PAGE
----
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It definitely helps to have your boss notice when you are doing a great job. The acknowledgment is professionally satisfying. Plus, your boss's awareness of your talents can translate into keeping you around – or even a raise or promotion. Draw your boss’s attention without appearing needy or showy. Help her connect the dots beyond your ability to meet the immediate tasks at hand to your long-term value for the company.
Invite Your Boss to Participate in an Activity
While you may answer to a boss, in some work situations your day-to-day reality leaves the two of you in separate places. An example is a traveling sales person who is initially trained by a superior and then works alone in the field to meet a weekly sales quota. Invite your boss along for a presentation, or two, to allow him to observe your great work firsthand. State in advance that you have had an uptick of rewarding experiences in the field -- and would like him to join you to identify how to build on these opportunities in other sales areas. In this way, you are positively framing your boss’s observations without seeming like you are self-serving.
Create an Avenue for Customer Feedback
Another way to make your boss aware of a job well done is to have it come from customers’ mouths. Approach your boss to see if she would be open to feedback from clients via an informal survey or something as simple as a “feedback box.” This strategy works very well if you have a specific area of responsibility in your organization -- such as front desk reception -- that cannot be confused with another employee’s charge. Objective, continual and specific feedback from customers will communicate more than you ever could in a one-time conversation.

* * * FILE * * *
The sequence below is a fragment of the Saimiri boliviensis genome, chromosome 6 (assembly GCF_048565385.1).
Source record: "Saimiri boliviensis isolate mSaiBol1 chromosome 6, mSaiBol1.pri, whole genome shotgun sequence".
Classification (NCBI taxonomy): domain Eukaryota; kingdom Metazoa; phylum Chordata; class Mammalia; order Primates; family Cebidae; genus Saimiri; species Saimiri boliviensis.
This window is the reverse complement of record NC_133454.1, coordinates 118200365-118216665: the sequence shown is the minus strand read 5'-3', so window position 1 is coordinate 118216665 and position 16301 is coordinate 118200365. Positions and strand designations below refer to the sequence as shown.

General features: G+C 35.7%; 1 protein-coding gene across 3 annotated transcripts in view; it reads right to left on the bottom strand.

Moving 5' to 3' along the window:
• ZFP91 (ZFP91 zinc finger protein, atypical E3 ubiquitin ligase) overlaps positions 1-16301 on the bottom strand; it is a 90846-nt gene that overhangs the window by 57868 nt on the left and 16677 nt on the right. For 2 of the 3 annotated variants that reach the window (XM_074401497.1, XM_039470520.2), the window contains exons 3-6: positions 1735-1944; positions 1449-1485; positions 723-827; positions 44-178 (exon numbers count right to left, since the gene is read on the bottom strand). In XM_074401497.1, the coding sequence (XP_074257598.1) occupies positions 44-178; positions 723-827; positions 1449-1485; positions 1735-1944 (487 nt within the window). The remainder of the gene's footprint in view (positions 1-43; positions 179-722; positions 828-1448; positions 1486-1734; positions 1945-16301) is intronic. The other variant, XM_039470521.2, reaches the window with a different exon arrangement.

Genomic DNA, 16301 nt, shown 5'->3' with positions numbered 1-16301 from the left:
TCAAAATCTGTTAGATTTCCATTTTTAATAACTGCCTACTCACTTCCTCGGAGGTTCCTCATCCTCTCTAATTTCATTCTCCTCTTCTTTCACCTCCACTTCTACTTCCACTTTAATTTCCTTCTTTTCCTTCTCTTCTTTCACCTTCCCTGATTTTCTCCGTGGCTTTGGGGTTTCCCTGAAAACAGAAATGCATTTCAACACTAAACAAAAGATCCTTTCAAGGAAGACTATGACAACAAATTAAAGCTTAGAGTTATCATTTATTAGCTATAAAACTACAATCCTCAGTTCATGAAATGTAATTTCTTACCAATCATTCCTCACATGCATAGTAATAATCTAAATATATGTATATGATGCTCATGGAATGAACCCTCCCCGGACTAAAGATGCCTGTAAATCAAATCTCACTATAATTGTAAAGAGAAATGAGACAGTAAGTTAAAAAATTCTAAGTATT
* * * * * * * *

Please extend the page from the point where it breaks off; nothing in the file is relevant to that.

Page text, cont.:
Discuss Your Performance against Preset Goals
Positively affect the boss’s perception of your work by compiling data about your performance against existing goals. Log the outcomes of your work if they are mostly measurable and organize findings into a simple table, graph or chart. Share your progress during one-on-one status checks with your boss – perhaps on a monthly or quarterly basis. Discuss these results in terms of goals that either he has set for you or you have independently set for yourself. For example: “The revenue generated from clicks on online ads has exceeded projections for this quarter. I think this is a good development that we can build on as we make estimates going forward.”
Anticipate and Respond to Your Boss’s Needs
Getting the boss to notice your great work is about standing out from the rest of the pack. Most employees act in response to a supervisor’s request, but very few anticipate needs and proactively respond to them. For instance, if you are attending a meeting with your boss, fully prepare in advance. Be ready to answer questions about logistics, summarize background documents or contribute ideas about strategy. Identify problems in your department before they arise. Offer solutions and eagerly offer a helping hand as your boss resolves them. Instead of doing the math for your boss when it comes to how well you do your job, your novelty will cause her to arrive at this conclusion on her own.
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Kenya Lucas has been writing professionally since 1998. Her work has appeared in “Anthropology & Medicine,” “New Directions for Evaluation,” “Psychology of Women Quarterly” and “Journal of the Grant Professionals Association.” She holds undergraduate and graduate degrees from Johns Hopkins University and Brown University.
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